Everything i do vs everything i do with people watching
i don’t really have any resources that pertain specifically to webcomics. i went to school to study comics but it was pretty heavily focused on print so what i do online is pretty much just take those ideas and apply them to the web as a medium. i always suggest scott mccloud’s “making comics” to anyone who wants to make comics at all. it’s a really good basic guide to comics and he’s a great comic artist.
other reading i highly recommend: asterios polyp (by far one of my all time favorite comics; it isn’t a guide or a how to, but i think anyone who has read it can understand how valuable it is to have in your mental archives), framed ink (actually about storyboarding, but can be applied to comics as well), and perspective! for comic book artists (do i even need to explain this one; actually, i need to go back and dust up on it now that i think about it…)
other than that, all i can really tell you is to just do the work. make the story you want to make but understand that different types of stories will require different amounts of work in different areas. if you’re going to make a comic in space, you better get good at drawing all that space stuff, etc etc etc. basically, it’s your story, work as hard as you want to to do it justice. if you put in good work, even if it starts out rocky, eventually you’ll get to a good place. if you crap out on yourself, you’ll probably make crap. making comics is a lot of work and there is no way around that. it is very much a labor of love (not to say there can’t be compensation, but it’s like animation; why would anyone draw that much of the same thing over and over and over again if they didn’t love what they were doing).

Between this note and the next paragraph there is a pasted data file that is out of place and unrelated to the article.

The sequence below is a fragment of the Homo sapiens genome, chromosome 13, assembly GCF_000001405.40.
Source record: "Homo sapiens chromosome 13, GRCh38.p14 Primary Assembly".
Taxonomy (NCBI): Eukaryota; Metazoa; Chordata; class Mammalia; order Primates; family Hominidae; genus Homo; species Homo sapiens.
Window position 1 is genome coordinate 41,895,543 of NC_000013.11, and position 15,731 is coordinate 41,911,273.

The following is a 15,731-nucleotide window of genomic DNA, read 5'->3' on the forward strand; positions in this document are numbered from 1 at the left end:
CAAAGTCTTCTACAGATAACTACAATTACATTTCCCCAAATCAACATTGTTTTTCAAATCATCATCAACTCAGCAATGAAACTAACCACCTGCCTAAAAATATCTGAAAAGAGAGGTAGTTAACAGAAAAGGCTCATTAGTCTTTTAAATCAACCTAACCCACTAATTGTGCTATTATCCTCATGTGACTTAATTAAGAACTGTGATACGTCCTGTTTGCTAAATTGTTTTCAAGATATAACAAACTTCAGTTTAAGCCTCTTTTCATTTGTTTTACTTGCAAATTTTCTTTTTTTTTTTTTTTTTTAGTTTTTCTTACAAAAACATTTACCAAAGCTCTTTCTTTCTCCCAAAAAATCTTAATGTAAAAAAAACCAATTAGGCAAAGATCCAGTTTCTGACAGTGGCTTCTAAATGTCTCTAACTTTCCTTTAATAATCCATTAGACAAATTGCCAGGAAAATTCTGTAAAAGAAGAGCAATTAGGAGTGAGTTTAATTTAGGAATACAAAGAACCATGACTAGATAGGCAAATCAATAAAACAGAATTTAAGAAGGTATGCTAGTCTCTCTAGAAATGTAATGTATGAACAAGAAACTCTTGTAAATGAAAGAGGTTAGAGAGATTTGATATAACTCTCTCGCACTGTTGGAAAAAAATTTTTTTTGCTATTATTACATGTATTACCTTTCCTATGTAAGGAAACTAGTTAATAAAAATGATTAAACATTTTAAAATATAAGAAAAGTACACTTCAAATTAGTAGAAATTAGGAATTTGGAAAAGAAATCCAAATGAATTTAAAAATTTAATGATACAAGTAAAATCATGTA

one last thing: you’re going to screw up. it happens. you can’t make a perfect comic. it’s better to start and realize you messed up a year later than to keep putting it off for years and be left with nothing. there is a lot to be said for careful planning and plotting, but after a certain point you just have to make the damn thing and know that no matter what, in a year you are going to grimace when you look back at that first page. our taste always evolves ahead of our talent so don’t wait until you are “good enough.” if i had waited until i was good enough i would never have made any comics. it’s all good and well to practice drawing beforehand and improve yourself, but nothing with force you to improve more than actually making that damn comic.